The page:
Members of the Palestinan Fatah movement are gathering in the West Bank city of Bethlehem for the first party congress in two decades.
More than 2,000 delegates will attend the three-day meeting, which begins on Tuesday, hoping that it will be an opportunity to reform and rejuvenate the party.
The meeting is expected to see Fatah adopt a programme that distinguishes it from its rival Hamas, and implement changes to the way that the party, which is largely paralysed by political infighting, operates.
Mahmoud Abbas, the Palestinian president, is expected to endorse a two-state solution but keep open the option of "armed struggle" with Israel.
Zoughbi Zoughbi, a long-time Fatah member and activist, called the conference a "historical moment".
"It symbolises the will of the Palestinian people to lead themselves into self-determination and statehood," he told Al Jazeera.
While Fatah hopes the conference will rejuvenate the movement, officials denied that members would revise the group's founding charter which, like that of Hamas, calls for the Israel's destruction.
"It will remain as is. It won't be subject to discussion," Azzam al-Ahmad, a senior Fatah leader, said.
The charter calls for armed struggle "until the Zionist entity is wiped out and Palestine is liberated".
But a draft of Fatah's new programme calls for new forms of resistance such as civil disobedience against the expansion of Jewish settlements and the separation barrier, which Israel says is for security, but which Palestinians denounce as a land grab.
The movement, founded in 1965 by Yasser Arafat, the late Palestinian leader, is backed by the West because of its willingness to negotiate with Israel.
Peace talks with Israel have stalled for months and Abbas has said they will resume only if Israel freezes all settlement building, as called for by a US, European and UN-backed peace plan.
'Security and peace'
Speaking to delegates on the eve of the congress, Abbas said: "We hope that our neighbours will allow us to reach to peace, to build the future of our state that lives next to their state in security and peace."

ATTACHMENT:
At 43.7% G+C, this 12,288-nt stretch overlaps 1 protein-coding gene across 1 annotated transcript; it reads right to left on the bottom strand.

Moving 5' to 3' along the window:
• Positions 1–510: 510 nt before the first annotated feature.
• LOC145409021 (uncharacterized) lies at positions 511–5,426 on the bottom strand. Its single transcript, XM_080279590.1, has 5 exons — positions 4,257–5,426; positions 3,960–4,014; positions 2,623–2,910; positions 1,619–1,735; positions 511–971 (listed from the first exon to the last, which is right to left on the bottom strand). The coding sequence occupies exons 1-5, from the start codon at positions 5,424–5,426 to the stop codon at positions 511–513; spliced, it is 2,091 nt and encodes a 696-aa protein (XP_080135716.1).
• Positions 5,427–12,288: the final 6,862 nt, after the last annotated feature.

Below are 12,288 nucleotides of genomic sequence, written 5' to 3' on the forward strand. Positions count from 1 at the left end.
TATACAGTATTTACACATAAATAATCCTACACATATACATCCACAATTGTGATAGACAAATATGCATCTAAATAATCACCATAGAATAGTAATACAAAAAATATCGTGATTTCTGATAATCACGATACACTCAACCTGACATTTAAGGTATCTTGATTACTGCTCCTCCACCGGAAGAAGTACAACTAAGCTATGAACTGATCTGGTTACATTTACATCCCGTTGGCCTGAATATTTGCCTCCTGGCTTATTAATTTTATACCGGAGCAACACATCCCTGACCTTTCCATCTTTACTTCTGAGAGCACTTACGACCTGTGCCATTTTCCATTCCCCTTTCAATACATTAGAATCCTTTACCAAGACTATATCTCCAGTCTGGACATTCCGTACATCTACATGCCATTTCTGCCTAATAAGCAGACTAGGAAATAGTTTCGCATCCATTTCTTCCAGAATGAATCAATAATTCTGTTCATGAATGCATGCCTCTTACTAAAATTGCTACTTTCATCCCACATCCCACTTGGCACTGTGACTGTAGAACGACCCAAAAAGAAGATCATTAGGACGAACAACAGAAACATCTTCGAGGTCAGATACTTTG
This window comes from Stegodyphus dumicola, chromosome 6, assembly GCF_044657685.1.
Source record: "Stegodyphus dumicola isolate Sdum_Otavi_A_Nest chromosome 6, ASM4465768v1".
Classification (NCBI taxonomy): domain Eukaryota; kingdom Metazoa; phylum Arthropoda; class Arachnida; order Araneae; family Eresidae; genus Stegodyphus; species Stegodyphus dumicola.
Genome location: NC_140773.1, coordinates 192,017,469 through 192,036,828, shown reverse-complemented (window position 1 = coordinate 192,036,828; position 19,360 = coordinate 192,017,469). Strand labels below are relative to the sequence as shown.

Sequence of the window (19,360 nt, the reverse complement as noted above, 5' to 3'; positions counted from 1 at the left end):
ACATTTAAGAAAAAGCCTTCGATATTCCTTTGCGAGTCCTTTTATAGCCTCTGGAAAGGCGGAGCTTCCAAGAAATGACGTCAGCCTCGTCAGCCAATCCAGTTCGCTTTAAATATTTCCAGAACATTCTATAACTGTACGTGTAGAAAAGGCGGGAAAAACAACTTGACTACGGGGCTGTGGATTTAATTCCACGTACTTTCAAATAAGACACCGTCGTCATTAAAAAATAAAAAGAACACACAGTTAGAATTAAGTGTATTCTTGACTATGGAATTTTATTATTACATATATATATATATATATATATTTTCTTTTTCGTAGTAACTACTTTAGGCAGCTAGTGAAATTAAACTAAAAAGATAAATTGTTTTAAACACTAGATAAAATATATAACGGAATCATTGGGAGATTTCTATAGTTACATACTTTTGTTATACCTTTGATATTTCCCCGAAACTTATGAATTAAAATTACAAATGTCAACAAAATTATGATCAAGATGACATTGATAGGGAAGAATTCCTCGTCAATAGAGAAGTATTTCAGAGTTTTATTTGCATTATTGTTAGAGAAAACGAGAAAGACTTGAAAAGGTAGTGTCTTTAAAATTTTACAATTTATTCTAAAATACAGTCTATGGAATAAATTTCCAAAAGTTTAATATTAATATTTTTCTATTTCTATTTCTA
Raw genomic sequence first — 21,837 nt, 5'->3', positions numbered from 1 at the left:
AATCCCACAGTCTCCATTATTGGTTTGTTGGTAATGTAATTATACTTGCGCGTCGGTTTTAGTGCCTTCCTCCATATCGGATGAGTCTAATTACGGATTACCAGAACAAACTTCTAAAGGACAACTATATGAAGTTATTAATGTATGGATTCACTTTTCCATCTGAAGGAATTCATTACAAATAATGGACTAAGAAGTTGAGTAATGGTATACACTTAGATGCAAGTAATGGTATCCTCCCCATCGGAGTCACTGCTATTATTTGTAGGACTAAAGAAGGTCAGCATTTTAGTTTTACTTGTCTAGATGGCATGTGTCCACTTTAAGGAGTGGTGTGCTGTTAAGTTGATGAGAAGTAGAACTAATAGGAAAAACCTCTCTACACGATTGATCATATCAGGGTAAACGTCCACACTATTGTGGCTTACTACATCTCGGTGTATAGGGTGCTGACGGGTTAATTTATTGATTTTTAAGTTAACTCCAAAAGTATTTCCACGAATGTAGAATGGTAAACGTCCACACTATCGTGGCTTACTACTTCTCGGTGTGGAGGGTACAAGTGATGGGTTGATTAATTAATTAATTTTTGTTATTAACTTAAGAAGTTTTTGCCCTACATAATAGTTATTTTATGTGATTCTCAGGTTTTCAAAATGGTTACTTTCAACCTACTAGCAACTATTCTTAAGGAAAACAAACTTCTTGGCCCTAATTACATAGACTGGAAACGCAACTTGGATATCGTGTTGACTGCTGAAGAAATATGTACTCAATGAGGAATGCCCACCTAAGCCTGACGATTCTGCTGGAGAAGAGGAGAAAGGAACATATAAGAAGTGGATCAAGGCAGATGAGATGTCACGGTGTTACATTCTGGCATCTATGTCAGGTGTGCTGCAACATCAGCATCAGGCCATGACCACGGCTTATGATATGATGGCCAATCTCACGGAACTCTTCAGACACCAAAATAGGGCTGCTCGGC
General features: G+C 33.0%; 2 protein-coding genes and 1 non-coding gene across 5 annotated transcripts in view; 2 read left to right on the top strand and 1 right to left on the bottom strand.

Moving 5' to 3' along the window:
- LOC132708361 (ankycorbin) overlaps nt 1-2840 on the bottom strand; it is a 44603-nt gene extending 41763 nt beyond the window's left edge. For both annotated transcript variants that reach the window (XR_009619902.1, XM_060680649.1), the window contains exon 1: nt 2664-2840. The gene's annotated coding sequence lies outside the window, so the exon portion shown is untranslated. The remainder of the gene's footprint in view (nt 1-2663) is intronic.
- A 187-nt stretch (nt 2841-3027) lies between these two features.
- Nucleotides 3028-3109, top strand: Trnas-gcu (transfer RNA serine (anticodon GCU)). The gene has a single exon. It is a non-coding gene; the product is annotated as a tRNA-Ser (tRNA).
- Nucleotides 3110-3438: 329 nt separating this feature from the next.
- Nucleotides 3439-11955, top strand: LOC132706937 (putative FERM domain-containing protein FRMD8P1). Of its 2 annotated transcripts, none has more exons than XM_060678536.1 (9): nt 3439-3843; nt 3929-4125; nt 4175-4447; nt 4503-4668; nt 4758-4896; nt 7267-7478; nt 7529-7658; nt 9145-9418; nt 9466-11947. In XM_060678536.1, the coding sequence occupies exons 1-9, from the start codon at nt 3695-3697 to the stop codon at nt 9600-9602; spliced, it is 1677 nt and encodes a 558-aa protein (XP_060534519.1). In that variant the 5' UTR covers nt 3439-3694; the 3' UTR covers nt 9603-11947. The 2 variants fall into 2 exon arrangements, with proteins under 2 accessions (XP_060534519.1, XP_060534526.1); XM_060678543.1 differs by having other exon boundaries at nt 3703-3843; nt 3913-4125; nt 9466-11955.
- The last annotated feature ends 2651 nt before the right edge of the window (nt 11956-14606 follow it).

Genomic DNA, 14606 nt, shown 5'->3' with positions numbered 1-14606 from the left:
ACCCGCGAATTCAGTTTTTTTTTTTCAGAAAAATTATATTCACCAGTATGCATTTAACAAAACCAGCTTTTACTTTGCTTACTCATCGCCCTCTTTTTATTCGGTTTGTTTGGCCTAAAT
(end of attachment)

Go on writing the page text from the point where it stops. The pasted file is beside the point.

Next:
Palestinian analysts have said Fatah would find it hard to compete with Hamas if it amended its charter before reaching any deal with Israel to establish an independent Palestinian state.
Fatah has been struggling to regain the dominance it enjoyed for decades before losing a 2006 parliamentary election to Hamas.
Hamas, which effectively rules the Gaza Strip, has refused to allow Fatah delegates based in Gaza to attend unless Fatah releases hundreds of Hamas activists detained in the West Bank.
Fatah member Zoughbi told Al Jazeera that it was "a shame" to convene the conference without the Gaza-based delegates
"Despite of all of that, I feel there is a message to convey to the whole world, that the Palestinian people are dedicated to the peace process," he said.
"Despite all the awkwardness and despite all the Israeli politics and policies in the occupied territories."
Fatah's congress aims to elect a new central committee and a ruling council, in the hopes of giving more of a say to a younger generation that grew up fighting Israel's occupation of the West Bank.
The last Fatah congress was held in Tunis in 1989.